"Perry appears to enjoy broad support among the corporate community, if not among the electorate."
The stage is set for Texas inauguration
January 13, 2007
By WAYNE SLATER
The Dallas Morning News
AUSTIN – Corporate interests representing liquor, construction, energy and insurance companies – many with business before the state – will provide $1.4 million for Gov. Rick Perry's daylong inaugural festivities.
From the parade and barbecue to the glittery black-tie ball, a host of big-dollar benefactors is footing the bill for much of Tuesday's celebration.
Mr. Perry and Lt. Gov. David Dewhurst will be sworn in at a noon ceremony at the Capitol that is expected to draw thousands of onlookers and attract the state's political and corporate elite.
Under state law, corporations are forbidden from contributing to political candidates but may pay for inaugural activities. Critics say special interests use the arrangement to curry favor with politicians.
Companies say political contributions are part of doing business in the state, and that every inauguration – for both Democrats and Republicans – has had corporate sponsors.
Among the donors are companies whose executives have won plum appointments by Mr. Perry as university regents and to commissions dealing with everything from highways to hunting leases.
Dallas-based TXU Corp., which sought Mr. Perry's assistance to speed construction of 11 new coal-fired power plants, is a $15,000 donor. An effort to stop the "fast-tracking" permits is expected to be a hot issue between the governor and critics in the Legislature.
Other business donors have a variety of state interests, including toll roads, liquor regulation, insurance rates, taxes and real estate.
Kathy Walt, a spokeswoman for Mr. Perry, said that by underwriting the costs, private donors are helping save tax dollars and making the inaugural more affordable.
"These are individuals and corporations who choose to be part of a historical event and help plan a celebration that involves Texans all across the state," she said.
Craig McDonald, director of Texans for Public Justice, a nonprofit group that tracks campaign contributions, said corporate executives get access and special treatment unavailable to the average citizen.
Mr. McDonald said the Republican governor depended on big-dollar donors to win re-election with 39 percent of the vote against four challengers and is now cashing in on corporations for the celebration.
"It's a party the corporate lobby can't afford to miss," he said. "Governor Perry appears to enjoy broad support among the corporate community, if not among the electorate."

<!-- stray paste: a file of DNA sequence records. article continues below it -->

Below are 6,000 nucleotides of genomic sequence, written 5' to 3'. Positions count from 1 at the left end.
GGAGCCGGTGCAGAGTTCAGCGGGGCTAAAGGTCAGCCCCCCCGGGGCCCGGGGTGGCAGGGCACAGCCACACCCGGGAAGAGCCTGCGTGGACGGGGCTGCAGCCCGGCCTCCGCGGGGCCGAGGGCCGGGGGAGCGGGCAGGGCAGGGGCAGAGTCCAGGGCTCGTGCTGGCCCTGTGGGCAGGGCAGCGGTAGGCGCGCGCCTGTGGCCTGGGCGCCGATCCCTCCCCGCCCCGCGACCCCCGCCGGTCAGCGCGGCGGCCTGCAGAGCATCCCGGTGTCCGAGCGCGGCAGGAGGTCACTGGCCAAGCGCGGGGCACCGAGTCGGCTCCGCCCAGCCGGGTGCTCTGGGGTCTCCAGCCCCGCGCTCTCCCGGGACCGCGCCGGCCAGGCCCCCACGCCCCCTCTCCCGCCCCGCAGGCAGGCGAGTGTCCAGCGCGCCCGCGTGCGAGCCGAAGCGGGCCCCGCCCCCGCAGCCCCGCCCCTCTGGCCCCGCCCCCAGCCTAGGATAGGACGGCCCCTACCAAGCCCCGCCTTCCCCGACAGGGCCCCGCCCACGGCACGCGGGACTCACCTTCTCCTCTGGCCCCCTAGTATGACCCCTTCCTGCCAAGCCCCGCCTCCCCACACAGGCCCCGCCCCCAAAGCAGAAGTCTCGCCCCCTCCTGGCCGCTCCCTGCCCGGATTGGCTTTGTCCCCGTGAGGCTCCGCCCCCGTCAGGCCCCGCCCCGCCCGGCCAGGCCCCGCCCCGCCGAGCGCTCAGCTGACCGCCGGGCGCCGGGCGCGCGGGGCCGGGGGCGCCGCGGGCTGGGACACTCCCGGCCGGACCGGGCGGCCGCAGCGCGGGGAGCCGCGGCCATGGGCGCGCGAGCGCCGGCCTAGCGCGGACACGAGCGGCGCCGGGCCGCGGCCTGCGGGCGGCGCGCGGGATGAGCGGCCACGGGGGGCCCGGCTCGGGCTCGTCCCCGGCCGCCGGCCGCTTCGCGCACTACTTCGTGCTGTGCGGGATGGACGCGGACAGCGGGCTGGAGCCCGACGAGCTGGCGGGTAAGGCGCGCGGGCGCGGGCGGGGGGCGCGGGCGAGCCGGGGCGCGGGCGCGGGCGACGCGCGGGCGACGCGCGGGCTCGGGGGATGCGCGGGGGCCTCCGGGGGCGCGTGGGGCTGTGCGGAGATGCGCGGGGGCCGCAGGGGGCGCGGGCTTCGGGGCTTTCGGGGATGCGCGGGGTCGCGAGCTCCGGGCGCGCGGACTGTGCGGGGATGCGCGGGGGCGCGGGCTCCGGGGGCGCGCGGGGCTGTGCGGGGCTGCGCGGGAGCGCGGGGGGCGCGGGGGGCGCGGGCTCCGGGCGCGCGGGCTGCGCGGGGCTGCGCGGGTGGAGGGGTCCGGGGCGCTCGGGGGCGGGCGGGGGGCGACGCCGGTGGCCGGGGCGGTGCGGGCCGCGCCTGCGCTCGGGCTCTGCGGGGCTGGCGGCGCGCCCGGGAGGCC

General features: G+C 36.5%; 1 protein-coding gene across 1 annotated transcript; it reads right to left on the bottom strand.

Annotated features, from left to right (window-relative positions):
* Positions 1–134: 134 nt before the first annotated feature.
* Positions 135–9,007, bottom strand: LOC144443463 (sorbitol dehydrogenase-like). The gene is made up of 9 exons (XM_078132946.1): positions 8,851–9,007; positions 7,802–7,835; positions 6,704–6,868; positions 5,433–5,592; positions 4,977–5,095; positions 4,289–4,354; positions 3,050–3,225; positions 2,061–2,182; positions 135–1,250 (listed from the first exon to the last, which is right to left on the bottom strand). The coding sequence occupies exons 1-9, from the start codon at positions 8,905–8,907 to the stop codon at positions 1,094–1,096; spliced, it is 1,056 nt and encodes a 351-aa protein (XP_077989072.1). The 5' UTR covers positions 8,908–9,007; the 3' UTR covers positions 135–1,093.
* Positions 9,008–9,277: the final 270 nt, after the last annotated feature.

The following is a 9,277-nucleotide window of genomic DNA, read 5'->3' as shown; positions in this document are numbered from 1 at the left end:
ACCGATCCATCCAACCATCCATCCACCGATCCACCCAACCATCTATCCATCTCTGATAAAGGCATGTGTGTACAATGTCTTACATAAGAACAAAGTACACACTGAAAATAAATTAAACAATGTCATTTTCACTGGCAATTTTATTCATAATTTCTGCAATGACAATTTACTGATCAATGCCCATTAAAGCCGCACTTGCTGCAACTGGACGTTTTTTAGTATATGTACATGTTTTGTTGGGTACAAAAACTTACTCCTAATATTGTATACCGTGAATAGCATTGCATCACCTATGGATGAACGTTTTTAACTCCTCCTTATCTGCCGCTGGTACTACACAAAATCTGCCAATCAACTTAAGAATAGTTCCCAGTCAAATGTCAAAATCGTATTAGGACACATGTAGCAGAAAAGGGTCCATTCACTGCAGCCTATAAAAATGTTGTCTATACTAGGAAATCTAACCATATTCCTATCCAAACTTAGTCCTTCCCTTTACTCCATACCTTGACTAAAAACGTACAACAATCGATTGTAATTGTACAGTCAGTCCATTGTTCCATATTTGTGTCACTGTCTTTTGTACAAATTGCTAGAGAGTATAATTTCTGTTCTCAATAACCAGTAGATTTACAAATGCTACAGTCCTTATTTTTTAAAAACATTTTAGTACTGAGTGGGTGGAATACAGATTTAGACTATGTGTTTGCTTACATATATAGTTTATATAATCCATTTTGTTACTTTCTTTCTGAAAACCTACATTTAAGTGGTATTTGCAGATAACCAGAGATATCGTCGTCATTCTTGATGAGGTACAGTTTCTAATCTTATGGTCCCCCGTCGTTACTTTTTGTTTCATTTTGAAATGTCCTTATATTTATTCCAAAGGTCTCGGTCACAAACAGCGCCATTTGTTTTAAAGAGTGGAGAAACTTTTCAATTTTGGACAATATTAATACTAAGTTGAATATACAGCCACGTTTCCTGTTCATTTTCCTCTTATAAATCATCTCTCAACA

Governors elsewhere have been criticized for accepting corporate donations for inaugural parties, including Arnold Schwarzenegger in California and Deval Patrick in Massachusetts. At least one, incoming New York Gov. Eliot Spitzer, instead used $5.5 million in leftover campaign funds. Mr. Spitzer also decided on a day of festivities open to the public rather than an inaugural ball.
Mr. Perry's private donations account for much of the $2 million inauguration budget. The balance will come from the sale of tickets to the inaugural ball at $75 per guest and lunches sold after the swearing-in. The cost of security and arrangements for the swearing-in ceremony itself is paid by the state.
Much of the expense for the inaugural is associated with the ball, including renting the Austin Convention Center, hiring personnel and the musical entertainment – rocker Ted Nugent and country crooner Clay Walker are on the bill.
Other expenses include erecting tents on the Capitol grounds for the barbeque – Dallas-based Eddie Deen Catering will set up 30 buffet rows to serve 800 whole briskets and 2,000 pounds of Earl Campbell-brand sausage. Then there's the cost of portable toilets and of hiring police and workers to prepare the parade route, erect bleachers and install traffic barriers.
The budget for this party is up from the $1.5 million budgeted for Mr. Perry's 2003 inauguration. That time, organizers also paid for a large chunk of the costs with corporate money.
This time, according to a list released by the inaugural committee, AT&T is the biggest contributor at $100,000, followed by five donors at $50,000 each and 16 individuals and corporations at $25,000.
Dannenbaum Engineering, a Houston construction company that has a state contract as part of Mr. Perry's toll road initiative, is a $10,000 donor.
Florida-based AshBritt Inc., a debris-removal company with strong Republican ties that has sought government contracts following hurricanes on the Gulf Coast and ice storms in Texas, has given $15,000. International RAM Associates, which assists in airport security in Texas and 15 other states, is a $25,000 donor.
Executives of several companies that are inaugural donors have been appointed by Mr. Perry to coveted boards and commissions.
Peter Holt of San Antonio is an appointee to the Texas Parks and Wildlife Commission. His company, Holt CAT, has given $50,000 to the inauguration.
Irving investor and hotel owner Robert Rowling, whose TRT Holdings is a $10,000 donor, was appointed by Mr. Perry to the University of Texas Board of Regents. Frank Miller of Irving, whose real-estate company JPI is a $10,000 donor, is a Texas Tech regent.
Having chosen wrong in November's race for governor, at least one inaugural donor is putting his money on the winning side on Tuesday. Dallas dental-clinic operator David Alameel supported one of Mr. Perry's challengers, Carole Keeton Strayhorn, with $300,000 in contributions.
When the Republican governor and lieutenant governor are sworn in Tuesday, Mr. Alameel will be among the day's biggest financial benefactors – $50,000.
© 2007 The Dallas Morning News Co